Note: The songs detailed in this article are written in order of performance. Hope you like the read. - H
Prior to arriving
at the live show, it was raining and then it snowed. As I passed an
AriZona Iced Tea outside the grand, stone facade of the Albert Hall,
I realised that I had been there before in the summer for the ‘Dot
to Dot’ festival so I knew that I was in for a treat.
The building is beautiful. It has large staircases from the inside entrance that lead up to the main room, which exhibits a bar and a stage in front of a full brass organ, as well as an upstairs bar and balcony with seating. Exquisitely carved patterns spiraled and squirmed around the perimeter of the walls. After squinting up at the drinks menu with an eyebrow raised, I asked the pretty girl behind the bar what their cheapest beer was. She gave me the name and I asked how much and she said ‘£5.20’. I felt like clutching a hand to my chest, arching forward and groaning into the wooden surface of the bar but I retained my composure. Looks like I’m not getting drunk tonight, I thought. We had a polite exchange but a smile was not returned when I went back for water at the end, perhaps due to it being a long shift of serving swank youngsters. From the downstairs bar one may have a clear view of some awesome music coming from the stage.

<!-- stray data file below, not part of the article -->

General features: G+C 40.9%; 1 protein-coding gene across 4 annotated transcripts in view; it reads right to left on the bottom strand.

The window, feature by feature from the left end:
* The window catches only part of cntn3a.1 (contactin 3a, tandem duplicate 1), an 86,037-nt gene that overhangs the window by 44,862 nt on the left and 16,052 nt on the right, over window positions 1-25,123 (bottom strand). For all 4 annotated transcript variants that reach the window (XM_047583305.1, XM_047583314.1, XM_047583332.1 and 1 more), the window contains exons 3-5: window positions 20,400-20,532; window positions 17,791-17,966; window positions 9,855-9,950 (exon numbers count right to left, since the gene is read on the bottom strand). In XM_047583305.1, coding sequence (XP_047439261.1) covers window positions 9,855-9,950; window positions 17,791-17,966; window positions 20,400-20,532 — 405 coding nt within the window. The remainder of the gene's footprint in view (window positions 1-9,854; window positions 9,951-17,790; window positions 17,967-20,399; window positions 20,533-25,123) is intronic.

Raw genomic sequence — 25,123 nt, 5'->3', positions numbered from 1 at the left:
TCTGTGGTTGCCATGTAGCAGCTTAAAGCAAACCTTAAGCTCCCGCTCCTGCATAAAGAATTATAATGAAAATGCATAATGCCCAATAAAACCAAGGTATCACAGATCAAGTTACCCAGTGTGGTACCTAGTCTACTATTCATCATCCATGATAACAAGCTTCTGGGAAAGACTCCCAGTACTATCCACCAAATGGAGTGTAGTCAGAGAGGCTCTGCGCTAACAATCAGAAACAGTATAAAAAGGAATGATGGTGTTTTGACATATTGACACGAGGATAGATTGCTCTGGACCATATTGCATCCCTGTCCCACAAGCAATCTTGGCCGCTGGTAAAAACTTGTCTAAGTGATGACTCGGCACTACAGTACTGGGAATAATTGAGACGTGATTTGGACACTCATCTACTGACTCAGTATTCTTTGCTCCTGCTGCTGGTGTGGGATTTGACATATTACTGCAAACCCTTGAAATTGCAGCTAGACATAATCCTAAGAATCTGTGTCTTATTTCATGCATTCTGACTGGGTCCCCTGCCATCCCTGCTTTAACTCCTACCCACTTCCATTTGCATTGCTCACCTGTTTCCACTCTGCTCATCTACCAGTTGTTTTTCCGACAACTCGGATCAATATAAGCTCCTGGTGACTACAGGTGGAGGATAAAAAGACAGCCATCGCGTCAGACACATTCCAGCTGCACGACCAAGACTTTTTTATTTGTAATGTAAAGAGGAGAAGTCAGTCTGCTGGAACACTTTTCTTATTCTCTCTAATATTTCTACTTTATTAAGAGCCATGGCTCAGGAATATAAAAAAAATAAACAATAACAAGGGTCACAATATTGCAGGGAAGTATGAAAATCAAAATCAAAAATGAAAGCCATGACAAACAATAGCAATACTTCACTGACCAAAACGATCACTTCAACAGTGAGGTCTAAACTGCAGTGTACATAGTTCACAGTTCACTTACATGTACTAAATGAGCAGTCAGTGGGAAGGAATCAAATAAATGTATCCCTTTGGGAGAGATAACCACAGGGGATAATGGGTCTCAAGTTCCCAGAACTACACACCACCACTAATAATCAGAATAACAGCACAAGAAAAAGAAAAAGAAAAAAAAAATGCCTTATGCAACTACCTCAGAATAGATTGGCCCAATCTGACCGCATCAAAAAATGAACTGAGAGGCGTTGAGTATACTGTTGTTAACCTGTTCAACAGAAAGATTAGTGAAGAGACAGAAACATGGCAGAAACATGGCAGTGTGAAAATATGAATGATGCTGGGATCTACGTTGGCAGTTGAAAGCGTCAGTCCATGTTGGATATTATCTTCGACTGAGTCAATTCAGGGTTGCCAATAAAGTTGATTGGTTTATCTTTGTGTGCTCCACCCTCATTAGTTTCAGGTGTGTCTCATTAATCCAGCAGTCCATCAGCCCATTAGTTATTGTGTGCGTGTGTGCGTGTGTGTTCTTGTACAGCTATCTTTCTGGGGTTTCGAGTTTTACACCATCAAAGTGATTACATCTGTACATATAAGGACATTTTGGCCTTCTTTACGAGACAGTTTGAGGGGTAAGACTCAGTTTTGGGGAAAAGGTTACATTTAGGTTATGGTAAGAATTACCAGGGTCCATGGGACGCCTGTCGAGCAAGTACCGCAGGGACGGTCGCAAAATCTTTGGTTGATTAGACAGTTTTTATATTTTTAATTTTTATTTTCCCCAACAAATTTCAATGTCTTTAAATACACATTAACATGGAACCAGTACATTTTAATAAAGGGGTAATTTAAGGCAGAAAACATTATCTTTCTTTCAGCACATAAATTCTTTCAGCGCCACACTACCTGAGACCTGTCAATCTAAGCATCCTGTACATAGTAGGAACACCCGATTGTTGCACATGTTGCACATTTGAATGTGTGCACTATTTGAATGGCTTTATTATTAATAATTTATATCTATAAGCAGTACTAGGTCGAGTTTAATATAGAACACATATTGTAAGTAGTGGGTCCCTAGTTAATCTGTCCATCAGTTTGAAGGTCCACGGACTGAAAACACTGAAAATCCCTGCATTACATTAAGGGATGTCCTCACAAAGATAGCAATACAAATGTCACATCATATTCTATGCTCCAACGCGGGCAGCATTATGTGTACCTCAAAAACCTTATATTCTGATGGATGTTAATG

...a mass of arms jumped up and down from a teeming sea of experimental haircuts.
Bladee appeared onstage in a fur coat at 8:15pm with robotised autotune over thundering basslines, delivering catchy melodies and occasionally getting to his knees in dramatic pose. The supporting artist and Sad Boy associate played such songs as ‘No Life Left’, ‘Wickr Man’ and 'Who Goes There', the latter being the most crowd pleasing. For the purpose of review, the audio quality at the Albert Hall is on point: everything sounded great. Yung Sherm was on the decks and doing the speakers a service; looking small but spinning up a storm as the mixing was consistently smooth. The music rattled between the stained glass windows and the energy of the audience was incredible – a mass of arms jumped up and down from a teeming sea of experimental haircuts. Then, observed from the upstairs balcony, the middle of the entire crowd would sway to one side of the room, causing a wave to follow back across the stumbling youths. It seems as though people are unsure of how to dance to this form of music and instead jostle and push with those around them. For all one knows Sad Boys are slightly ahead of their time and it may be a better experience to see them live in a few years. If you would like more space to move perhaps an outdoor setting would present such a condition. Nevertheless, Bladee’s performance showed that this was the place to be and he exited the stage at 8:34pm after a humble twenty minutes. The crowd did not dwindle in size before the long wait for the next part of the show.